Dr Manav Pathania

Manav received a BA in Biology from Grinnell College, in Iowa, and received his PhD in Cell Biology from Yale University, in Connecticut. At Yale he investigated microRNA control of postnatal neural stem cell differentiation and survival in Professor Angelique Bordey’s lab. His first postdoctoral appointment was in Professor Josef Kittler’s lab at UCL in London, where he explored the neurobiological consequences of autism and schizophrenia candidate gene misexpression in vitro and in vivo. Following that, in his second postdoctoral appointment Manav developed in vivo models of paediatric high-grade glioma in Professor Paolo Salomoni’s lab at the UCL Cancer Institute. Manav is a junior group leader in the Centre working in the area of Diffuse Midline Gliomas.

The Pathania Lab

The Pathania lab focuses on developing newer, more refined, immune-competent models of gliomas and using these for CRISPR screening and single cell analyses. The aim is to use these models to identify mutation or tumour subtype-specific interactions between tumour cells and the stromal and immune compartments, with the further aim to evaluate these as targets for precision therapy development. A second focus is to use these models to reveal mechanisms contributing to the emergence of therapy resistance, a pervasive problem in the treatment of high-grade brain tumours

Carmo Cunha

Carmo received a BSc in Biological Sciences from Imperial College London, where she wrote her dissertation on NK cell immunotherapy for ovarian cancer under the supervision of Professor Hugh Brady. She then completed an MSc in Cancer at the Anthony Nolan Research Institute at UCL, where with Dr Diana Hernandez she investigated KIR haplotypes and their functional properties in umbilical cord blood-derived NK cells. In the Pathania Lab, Carmo is a Research Assistant investigating the role of partnering mutations and microenvironmental interactions in paediatric high-grade gliomas.

Dr Antonella De Cola

Antonella received her MSc and PhD degrees in Biochemistry and Molecular Biology from the University of Rome Tor Vergata (Italy), where she also qualified as a Medical Biotechnologist. During her PhD she identified roles for specific proteins in cell cycle regulation, cell death and histone gene transcription with Professor Gerry Melino. Her first postdoctoral position was with Professor Vincenzo De Laurenzi at CeSI-MeT University of Chieti-Pescara, where she studied microRNAs in patient-derived breast cancer stem cells. Specifically, she investigated the function of particular microRNAs in cancer stem cell survival, differentiation and therapy resistance both in vitro and in vivo. Her work has resulted in a number of publications and productive collaborations. In the Pathania Lab, Antonella will bring her considerable cancer biology expertise to bear and probe the roles of chromatin remodelling complexes in paediatric brain tumour initiation, maintenance and relapse.

Amelia Foss

Amelia is a PhD candidate in Oncology with the NIH-OxCam Program between the University of Cambridge (adv. Dr. Manav Pathania) and the US National Institutes of Health (adv. Dr. Kandice Tanner and Dr. Michael Gottesman, NCI). In her PhD, she is combining cell biology, in vivo modelling, and biophysics techniques to investigate progression of high-grade gliomas. Amelia received her BA in Molecular Biology from Princeton University, studying RNA modification with Dr. Elizabeth Gavis. She was then awarded a Fulbright fellowship to research kidney disease at Semmelweis Medical University. She received her MSc through the Erasmus Mundus Joint Master Degree program, studying between Heidelberg University and Uppsala University. At Heidelberg University, with Dr. Jonathan Sleeman, she investigated the role of senescence in metastatic melanoma, and at Uppsala University, in the lab of Dr. Anna Dimberg, Amelia studied vascular co-option in glioblastoma. At the NCI, she investigates mechanical properties of glioblastoma cells, and their molecular and mechanical interaction with the tumour microenvironment. In the Pathania Lab, Amelia is investigating genetic and epigenetic heterogeneity and the role of co-occurring mutations in invasion and stromal co-option in DIPG.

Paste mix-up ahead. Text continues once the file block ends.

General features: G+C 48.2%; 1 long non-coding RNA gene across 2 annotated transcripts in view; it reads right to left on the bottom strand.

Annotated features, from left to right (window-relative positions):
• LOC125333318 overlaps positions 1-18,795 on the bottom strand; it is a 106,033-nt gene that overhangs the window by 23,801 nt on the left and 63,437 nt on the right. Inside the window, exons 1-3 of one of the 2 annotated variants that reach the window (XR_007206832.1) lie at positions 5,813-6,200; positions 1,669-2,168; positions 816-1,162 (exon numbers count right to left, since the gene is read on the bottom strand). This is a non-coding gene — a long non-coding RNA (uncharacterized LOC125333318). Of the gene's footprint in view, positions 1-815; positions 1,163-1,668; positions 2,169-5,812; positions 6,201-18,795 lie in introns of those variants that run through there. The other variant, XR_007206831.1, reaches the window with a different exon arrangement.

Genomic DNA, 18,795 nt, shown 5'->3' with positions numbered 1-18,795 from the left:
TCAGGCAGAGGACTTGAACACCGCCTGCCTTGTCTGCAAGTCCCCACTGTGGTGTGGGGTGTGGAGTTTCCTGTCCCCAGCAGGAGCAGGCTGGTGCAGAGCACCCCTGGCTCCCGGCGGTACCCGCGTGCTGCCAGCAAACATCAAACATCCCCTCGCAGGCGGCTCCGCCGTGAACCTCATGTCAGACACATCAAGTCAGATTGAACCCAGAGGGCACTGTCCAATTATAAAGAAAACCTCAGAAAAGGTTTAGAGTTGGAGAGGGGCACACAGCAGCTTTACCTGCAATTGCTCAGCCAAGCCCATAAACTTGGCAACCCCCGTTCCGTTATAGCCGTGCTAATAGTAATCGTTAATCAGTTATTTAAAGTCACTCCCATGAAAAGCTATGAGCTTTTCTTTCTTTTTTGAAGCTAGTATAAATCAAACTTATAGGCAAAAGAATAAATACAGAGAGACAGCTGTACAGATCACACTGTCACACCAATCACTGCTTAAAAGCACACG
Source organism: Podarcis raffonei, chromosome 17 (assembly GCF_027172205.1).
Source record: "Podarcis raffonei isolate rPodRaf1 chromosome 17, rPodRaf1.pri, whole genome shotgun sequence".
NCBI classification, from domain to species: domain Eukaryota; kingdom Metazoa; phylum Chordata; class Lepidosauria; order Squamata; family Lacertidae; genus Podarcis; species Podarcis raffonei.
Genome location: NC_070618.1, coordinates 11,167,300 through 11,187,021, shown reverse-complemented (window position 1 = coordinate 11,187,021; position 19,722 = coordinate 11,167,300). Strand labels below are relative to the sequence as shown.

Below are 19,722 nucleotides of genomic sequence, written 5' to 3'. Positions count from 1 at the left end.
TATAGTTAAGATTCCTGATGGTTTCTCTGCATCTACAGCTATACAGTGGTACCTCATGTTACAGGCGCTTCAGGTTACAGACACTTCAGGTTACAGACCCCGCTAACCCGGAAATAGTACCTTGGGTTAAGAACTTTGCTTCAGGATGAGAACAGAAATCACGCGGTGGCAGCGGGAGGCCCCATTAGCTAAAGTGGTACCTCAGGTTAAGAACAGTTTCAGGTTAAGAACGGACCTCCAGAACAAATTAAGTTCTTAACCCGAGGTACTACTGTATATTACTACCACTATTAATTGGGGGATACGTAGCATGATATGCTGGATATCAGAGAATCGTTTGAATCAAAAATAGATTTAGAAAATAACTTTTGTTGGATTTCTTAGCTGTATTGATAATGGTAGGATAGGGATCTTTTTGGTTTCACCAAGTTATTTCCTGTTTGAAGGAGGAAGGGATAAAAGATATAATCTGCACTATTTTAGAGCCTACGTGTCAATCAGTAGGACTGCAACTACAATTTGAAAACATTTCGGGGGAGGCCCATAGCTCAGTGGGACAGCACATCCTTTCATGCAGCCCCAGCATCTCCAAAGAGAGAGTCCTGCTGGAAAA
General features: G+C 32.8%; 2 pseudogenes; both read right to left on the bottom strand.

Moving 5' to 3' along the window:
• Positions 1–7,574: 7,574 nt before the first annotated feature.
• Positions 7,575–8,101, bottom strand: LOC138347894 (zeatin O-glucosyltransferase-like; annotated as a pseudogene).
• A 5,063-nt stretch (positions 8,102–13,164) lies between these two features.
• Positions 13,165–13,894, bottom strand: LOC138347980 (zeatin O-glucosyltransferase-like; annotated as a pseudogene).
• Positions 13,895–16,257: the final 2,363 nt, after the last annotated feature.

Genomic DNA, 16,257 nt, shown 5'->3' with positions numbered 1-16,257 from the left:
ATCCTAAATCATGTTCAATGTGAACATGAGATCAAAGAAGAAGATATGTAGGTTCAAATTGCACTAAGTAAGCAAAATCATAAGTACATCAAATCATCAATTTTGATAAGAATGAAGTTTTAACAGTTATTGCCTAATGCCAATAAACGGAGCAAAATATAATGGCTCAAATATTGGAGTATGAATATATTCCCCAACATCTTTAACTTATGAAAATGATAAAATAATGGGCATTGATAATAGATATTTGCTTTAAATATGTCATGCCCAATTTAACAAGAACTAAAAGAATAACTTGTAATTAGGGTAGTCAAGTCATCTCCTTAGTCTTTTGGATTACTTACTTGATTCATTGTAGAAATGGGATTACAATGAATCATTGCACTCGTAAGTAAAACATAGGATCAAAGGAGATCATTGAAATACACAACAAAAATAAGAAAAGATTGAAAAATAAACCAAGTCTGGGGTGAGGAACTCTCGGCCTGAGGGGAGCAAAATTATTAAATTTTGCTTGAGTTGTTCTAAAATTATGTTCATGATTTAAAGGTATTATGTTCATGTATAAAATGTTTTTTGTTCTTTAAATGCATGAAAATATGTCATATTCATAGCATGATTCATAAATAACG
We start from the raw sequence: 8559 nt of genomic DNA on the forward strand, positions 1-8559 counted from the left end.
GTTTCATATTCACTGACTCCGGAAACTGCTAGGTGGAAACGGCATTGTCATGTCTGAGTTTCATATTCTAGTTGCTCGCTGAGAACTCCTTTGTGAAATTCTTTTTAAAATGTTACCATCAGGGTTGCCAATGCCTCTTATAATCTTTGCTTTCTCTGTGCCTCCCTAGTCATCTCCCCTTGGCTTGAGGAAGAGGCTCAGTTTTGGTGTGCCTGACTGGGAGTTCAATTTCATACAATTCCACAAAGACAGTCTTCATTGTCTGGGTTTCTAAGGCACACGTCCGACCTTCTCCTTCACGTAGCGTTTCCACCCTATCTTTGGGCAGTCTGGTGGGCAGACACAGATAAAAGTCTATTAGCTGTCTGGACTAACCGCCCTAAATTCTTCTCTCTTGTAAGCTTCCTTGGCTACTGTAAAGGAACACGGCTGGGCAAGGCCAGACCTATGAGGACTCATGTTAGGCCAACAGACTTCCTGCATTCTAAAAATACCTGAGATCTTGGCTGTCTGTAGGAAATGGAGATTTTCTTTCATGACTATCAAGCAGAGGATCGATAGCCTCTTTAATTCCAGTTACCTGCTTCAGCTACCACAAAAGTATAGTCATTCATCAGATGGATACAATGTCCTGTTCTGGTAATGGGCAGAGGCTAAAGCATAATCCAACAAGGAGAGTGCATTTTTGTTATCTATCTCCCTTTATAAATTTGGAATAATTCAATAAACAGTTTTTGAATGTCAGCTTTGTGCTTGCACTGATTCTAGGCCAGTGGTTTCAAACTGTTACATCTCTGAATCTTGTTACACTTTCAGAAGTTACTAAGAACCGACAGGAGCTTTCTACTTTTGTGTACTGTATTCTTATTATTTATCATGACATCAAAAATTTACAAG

Michael McNicholas

Michael has recently graduated with a BSc from the University of Surrey where he carried out a wide variety of projects as part of a research-intensive undergraduate degree in Biochemistry. These included studying the DNA damage response in cancer cell lines with Lisiane Meira at Surrey, and the role of the opioid system and G-protein coupled receptors in addiction and associative learning in Brigitte Kieffer’s lab at McGill. As a PhD student in the Pathania Lab he will be working on understanding how histone mutations rewire the epigenome to induce DIPGs and the role of different co-occurring mutations in this process.

Dr Lucie Pepino

Lucie received her MSc and PhD degrees in Neuroscience from the University of Aix-Marseille (France). Her PhD project addressed sex-linked differences in an inflammatory pain model in Dr. Aziz Moqrich’s lab (advised by Dr. Ana Reynders). Her project was designed to explore differences in pain perception at various levels of analysis, including global behaviour, hormone contribution, and spinal gene expression, in response to inflammatory-evoked pain. By further exploring one of the top upregulated genes in males, she identified a male-female difference in neutrophil recruitment to the spinal meninges, and more specifically to the pia mater. In the Pathania lab, Lucie will investigate how partner mutations in H3K27M and H3.3G34R gliomas modify interactions between brain tumour cells and their microenvironment (blood vessels, microglia, neurons, astrocytes and infiltrating immune cells).

For more information on the Pathania group please see their website https://www.pathanialab.com/

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